Tuesday, September 9, 2008


When I first started seeing trailers for Hoot at the movie theater two years ago, I told my son we would go see it. Somehow the movie came and went and we never had a chance to watch it at the theater. It recently showed up on HBO, so my son and I had a chance to finally see it. The movie was good, but I'm glad I didn't pay to see it at the theater.

This movie has been done many times in many different ways. It was a simple tale of empowered kids making a difference. A young man moves from Montana to Florida. He becomes involved with two new friends in a plot to stop a fast food chain from building a restaurant at a location where a protected species of owls live.

The writing in this movie was actually pretty good. Although the plot line has been done before, the dialogue was interesting and the sub-plots were developed enough to make them interesting and not just distracting. The conservation twist in this film is interesting, although the corporate entity was overly stereo-typed. As is common with this type of film, there are clear lines between the good guys and the bad guys and this sometimes makes important characters one-dimensional. The writers did a good job of developing a few of the peripheral characters as well as the main character. The plot is not overly complicated but is done well. The screenplay was adapted by Wil Shriner (who also directed) from a novel written by Carl Hiaasen. An interesting note about Hiaasen, who has succeeded in writing an interesting children's tale...his other novel was Striptease.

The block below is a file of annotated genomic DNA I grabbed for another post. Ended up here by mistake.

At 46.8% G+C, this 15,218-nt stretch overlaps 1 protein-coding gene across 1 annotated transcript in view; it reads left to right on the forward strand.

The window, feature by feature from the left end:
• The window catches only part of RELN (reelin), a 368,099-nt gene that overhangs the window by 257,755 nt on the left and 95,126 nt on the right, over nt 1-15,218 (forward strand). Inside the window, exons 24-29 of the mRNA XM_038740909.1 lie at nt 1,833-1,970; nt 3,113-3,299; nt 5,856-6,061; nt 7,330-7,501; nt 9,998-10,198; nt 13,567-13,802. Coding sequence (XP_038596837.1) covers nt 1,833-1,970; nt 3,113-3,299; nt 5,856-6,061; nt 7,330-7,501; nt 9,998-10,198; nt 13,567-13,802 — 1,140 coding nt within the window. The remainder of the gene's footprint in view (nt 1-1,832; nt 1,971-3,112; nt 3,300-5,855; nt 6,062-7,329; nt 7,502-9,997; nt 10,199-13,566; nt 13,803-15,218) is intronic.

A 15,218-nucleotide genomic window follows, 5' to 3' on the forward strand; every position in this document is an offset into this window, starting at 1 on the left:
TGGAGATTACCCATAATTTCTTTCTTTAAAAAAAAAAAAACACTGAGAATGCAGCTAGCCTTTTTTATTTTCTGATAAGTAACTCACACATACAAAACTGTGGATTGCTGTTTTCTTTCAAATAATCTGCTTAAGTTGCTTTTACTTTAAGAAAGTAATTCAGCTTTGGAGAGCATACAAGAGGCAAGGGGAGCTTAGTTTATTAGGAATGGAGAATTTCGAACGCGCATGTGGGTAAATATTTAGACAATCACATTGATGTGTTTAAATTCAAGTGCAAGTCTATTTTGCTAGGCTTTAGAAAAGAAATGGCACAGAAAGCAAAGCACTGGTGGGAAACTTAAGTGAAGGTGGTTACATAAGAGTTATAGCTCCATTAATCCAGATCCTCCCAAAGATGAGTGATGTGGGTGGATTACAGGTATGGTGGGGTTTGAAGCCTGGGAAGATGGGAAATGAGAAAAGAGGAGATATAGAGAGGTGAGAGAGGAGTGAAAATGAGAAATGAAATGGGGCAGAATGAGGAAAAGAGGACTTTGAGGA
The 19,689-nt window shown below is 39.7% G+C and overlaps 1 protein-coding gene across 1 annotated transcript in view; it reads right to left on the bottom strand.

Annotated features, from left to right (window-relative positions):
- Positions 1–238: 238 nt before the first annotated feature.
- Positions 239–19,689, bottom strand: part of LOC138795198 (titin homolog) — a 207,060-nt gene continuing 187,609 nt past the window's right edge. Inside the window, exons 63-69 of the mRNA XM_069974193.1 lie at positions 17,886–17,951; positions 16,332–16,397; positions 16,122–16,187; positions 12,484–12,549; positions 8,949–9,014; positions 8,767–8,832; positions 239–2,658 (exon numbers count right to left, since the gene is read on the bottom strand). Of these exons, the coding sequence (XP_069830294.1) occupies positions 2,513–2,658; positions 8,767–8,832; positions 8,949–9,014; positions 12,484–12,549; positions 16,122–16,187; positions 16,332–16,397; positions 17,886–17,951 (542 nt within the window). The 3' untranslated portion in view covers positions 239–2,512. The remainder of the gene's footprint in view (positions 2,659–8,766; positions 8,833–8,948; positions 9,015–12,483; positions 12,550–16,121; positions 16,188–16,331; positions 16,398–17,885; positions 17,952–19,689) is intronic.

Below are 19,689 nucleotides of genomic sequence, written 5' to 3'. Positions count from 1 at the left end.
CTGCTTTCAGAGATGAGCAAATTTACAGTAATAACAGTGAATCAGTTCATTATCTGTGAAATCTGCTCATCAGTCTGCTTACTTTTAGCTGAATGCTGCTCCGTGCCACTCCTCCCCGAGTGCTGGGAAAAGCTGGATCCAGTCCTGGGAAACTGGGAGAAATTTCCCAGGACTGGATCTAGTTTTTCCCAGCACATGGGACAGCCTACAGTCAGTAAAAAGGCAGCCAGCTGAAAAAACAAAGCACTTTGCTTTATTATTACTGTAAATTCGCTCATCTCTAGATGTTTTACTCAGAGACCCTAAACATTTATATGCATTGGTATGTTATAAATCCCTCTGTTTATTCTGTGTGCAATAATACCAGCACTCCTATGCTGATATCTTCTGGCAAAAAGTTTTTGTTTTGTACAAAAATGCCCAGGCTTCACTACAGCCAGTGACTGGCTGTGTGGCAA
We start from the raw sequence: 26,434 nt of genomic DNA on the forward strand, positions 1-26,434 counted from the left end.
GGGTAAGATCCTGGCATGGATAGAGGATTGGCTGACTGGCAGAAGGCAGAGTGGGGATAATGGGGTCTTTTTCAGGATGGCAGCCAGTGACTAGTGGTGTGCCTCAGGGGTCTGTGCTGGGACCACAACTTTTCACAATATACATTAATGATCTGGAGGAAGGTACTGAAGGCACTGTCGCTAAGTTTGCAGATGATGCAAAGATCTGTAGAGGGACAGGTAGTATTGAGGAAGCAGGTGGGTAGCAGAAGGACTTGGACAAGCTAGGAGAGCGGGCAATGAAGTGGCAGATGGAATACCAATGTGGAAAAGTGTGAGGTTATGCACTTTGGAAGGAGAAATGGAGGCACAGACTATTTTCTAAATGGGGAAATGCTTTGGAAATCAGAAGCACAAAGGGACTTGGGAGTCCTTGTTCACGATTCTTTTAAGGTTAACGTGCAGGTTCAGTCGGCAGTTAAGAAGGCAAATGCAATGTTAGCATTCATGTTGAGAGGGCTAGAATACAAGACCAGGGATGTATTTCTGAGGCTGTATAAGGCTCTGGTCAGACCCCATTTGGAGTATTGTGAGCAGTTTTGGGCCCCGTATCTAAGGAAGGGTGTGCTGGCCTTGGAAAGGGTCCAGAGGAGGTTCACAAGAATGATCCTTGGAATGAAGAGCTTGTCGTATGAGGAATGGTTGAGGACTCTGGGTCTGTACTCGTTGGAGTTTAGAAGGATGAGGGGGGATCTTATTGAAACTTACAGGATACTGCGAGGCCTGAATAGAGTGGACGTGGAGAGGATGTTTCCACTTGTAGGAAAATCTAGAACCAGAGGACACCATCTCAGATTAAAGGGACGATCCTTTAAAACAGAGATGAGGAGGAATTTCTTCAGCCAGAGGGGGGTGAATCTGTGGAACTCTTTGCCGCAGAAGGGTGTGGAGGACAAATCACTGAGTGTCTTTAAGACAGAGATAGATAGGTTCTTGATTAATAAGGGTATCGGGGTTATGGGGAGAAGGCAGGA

Read More About Hoot

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